Here we see deer in the "first" spread
And here we see how the deer use the tree to sustain themselves. Each "second" spread also shows readers the footprints of each animal, highlighting their lives after using the tree
Another "first" spread
Not to play favorites, but this one might be my favorite on the list. And when I say "might," I mean that it definitely is. Wake Up Sloth! by Anouck Boisrobert and Louis Rigaud is amazing, dear readers. Although it offers a really sad commentary about deforestation and the animals and people that are sadly affected, the illustrations are cheery and engaging. Each new spread shows the forest as humans slowly destroy it, taking its resources for itself. But can you find the tiny (and astoundingly, unaffected) sloth hanging in the trees? It serves as a seek-and-find pop-up, as well as a message about deforestation, and although the ending definitely wraps up a little too well, the illustrations more than make up for it. SUCH a fun book!

My favorite spread! And you can see the sloth hanging on the top right
An excellent topic, indeed! Anyone have any other favorite tree books??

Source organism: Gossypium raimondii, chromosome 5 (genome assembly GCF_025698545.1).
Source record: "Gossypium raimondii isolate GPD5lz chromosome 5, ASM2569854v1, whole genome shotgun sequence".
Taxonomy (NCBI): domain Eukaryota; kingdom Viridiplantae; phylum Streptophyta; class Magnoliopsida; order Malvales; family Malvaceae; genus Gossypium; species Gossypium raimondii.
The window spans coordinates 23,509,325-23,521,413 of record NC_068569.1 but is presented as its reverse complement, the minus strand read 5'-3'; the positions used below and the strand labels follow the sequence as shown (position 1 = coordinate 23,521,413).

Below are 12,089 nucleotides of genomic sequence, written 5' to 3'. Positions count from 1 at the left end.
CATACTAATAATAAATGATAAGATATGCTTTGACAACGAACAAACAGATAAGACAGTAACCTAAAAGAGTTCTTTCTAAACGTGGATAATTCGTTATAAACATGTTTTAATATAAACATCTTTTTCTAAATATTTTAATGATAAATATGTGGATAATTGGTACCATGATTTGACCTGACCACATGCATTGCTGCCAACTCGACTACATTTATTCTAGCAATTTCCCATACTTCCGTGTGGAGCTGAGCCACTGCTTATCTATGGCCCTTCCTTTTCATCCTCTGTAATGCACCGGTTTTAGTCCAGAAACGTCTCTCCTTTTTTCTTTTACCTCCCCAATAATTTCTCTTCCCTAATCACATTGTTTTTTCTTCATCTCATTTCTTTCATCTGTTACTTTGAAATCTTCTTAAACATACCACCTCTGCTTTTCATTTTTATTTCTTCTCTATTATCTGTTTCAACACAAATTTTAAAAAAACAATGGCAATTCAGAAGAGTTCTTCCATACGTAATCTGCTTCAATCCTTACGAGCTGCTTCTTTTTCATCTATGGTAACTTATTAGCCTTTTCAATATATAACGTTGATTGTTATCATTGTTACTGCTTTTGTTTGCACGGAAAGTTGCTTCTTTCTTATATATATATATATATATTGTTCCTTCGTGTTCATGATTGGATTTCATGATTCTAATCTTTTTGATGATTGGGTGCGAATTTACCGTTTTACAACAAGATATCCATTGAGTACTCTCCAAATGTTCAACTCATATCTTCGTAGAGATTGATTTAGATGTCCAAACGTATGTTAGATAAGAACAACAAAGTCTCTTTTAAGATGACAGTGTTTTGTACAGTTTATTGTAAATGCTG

Save the trees, write blog posts instead!!

Monday, June 2, 2014

Birds of a Feather

So I figured when I bought two books about birds it was probably a sign that I should create a bird post...

Today we start with Aviary Wonders Inc. Spring Catalog and Instruction Manual by Kate Samworth. The book is set up like a catalog from 2031 that offers handcrafted bird parts for customers to assemble. Birds are close to extinction in this time period, but Aviary Wonders Inc. offers customers a chance to purchase a completely unique bird (they can choose from bodies, beaks, legs, even crests) that they can teach to fly and sing. The book is beautifully illustrated with a fascinating array of information on current (as in 2014) birds and extinct birds, and it offers a subtle reminder about the birds that are on their way to extinction. I'm giving you some extra photos of this one just because each page is so different.

Peggy by Anna Walker is bird book number two for the week. I think it might be one of my new favorites. Gorgeously illustrated in watercolors, Peggy tells the story of a country chicken named Peggy who gets swept up in the wind and ends up in the big, bad city. The illustrations are soft and lovely, just like the story--the narrative isn't overbearing and the text and illustrations fit together seamlessly to tell one coherent story. 

See you next Monday!

Flocking together,